LC
Antarctic Petrel Thalassoica antarctica



Justification

Justification of Red List Category
This species has an extremely large range, and hence does not approach the thresholds for Vulnerable under the range size criterion (Extent of Occurrence <20,000 km2 combined with a declining or fluctuating range size, habitat extent/quality, or population size and a small number of locations or severe fragmentation). The population trend appears to be stable, and hence the species does not approach the thresholds for Vulnerable under the population trend criterion (>30% decline over ten years or three generations). The population size is extremely large, and hence does not approach the thresholds for Vulnerable under the population size criterion (<10,000 mature individuals with a continuing decline estimated to be >10% in ten years or three generations, or with a specified population structure). For these reasons the species is evaluated as Least Concern.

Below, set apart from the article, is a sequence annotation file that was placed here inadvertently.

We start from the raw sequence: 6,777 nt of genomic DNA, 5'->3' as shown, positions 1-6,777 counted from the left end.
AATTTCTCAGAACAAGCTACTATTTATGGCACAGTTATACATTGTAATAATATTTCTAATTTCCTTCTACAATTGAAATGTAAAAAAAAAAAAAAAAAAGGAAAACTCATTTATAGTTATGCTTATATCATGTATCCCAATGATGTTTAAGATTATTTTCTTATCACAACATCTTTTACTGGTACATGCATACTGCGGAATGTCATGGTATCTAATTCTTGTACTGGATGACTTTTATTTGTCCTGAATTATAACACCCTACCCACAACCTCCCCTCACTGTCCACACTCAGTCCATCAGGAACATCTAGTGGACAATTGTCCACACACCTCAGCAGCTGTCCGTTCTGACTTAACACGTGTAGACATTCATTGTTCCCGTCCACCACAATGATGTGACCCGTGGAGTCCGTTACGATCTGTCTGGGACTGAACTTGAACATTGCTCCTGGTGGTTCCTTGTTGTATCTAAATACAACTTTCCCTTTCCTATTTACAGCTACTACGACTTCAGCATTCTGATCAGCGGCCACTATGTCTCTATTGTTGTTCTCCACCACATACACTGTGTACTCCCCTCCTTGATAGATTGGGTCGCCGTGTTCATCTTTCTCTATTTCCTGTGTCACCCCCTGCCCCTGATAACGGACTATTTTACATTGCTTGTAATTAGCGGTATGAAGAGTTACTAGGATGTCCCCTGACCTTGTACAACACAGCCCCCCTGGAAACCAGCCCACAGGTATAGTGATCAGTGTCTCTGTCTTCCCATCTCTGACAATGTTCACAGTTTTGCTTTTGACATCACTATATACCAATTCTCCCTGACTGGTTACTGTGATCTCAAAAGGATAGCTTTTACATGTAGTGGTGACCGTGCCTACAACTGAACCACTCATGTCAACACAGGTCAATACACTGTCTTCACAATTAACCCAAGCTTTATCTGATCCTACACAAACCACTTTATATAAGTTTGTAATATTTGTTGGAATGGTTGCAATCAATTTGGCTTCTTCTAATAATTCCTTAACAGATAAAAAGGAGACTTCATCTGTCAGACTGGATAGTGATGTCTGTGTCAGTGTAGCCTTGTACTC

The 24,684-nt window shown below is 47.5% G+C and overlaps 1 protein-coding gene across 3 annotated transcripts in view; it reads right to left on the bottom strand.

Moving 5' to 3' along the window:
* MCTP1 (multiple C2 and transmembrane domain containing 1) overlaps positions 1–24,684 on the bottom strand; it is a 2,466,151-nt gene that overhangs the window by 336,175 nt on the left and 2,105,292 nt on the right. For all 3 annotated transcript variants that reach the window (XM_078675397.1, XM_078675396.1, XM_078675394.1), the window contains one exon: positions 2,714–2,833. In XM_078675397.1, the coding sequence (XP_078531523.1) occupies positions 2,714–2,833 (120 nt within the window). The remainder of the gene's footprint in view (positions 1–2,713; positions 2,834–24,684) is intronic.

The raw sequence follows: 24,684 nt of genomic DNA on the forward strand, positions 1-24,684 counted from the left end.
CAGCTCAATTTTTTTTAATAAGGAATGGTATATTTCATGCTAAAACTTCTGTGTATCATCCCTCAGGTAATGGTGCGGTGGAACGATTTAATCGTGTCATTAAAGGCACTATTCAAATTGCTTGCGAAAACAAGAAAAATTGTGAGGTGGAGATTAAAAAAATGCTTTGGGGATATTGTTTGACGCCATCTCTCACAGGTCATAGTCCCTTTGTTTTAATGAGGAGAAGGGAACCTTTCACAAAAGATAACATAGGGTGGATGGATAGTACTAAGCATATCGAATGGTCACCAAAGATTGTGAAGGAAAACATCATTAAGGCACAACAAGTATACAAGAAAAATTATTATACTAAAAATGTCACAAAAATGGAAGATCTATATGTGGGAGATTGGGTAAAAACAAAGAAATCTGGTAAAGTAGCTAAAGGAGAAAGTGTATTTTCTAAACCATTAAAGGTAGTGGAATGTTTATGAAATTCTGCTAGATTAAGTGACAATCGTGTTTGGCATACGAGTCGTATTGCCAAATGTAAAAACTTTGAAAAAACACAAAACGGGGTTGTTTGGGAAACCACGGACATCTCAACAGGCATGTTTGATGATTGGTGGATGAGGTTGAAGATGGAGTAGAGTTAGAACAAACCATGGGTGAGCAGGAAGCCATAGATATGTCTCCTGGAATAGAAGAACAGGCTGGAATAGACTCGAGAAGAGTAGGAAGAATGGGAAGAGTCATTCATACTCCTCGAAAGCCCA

Population justification
Brooke (2004) estimated the global population to number between 10,000,000 and 20,000,000 individuals.

Trend justification
There is no evidence of population changes (Brooke 2004).

Distribution and population

This species is found along the whole Antarctic coastline, also breeding on nearby islands (del Hoyo et al. 1992).

Ecology

The Antarctic Petrel nests on snow-free cliffs and rock faces. Nesting sites are mostly coastal or on offshore islands, but it has been found to nest up to 250 km inland. The diet of this species is comprised mostly of krill, but also fish and squid. Prey is obtained mostly by surface-seizing but diving from the air and surface is also seen (del Hoyo et al. 1992).

Threats

At present there are no factors thought to pose a genuine threat to this species.

Acknowledgements

Text account compilers
Butchart, S., Calvert, R., Ekstrom, J., Fjagesund, T., Hermes, C., Martin, R., Newton, P., Stuart, A.


Recommended citation
BirdLife International (2019) Species factsheet: Thalassoica antarctica. Downloaded from http://www.birdlife.org on 16/02/2019. Recommended citation for factsheets for more than one species: BirdLife International (2019) IUCN Red List for birds. Downloaded from http://www.birdlife.org on 16/02/2019.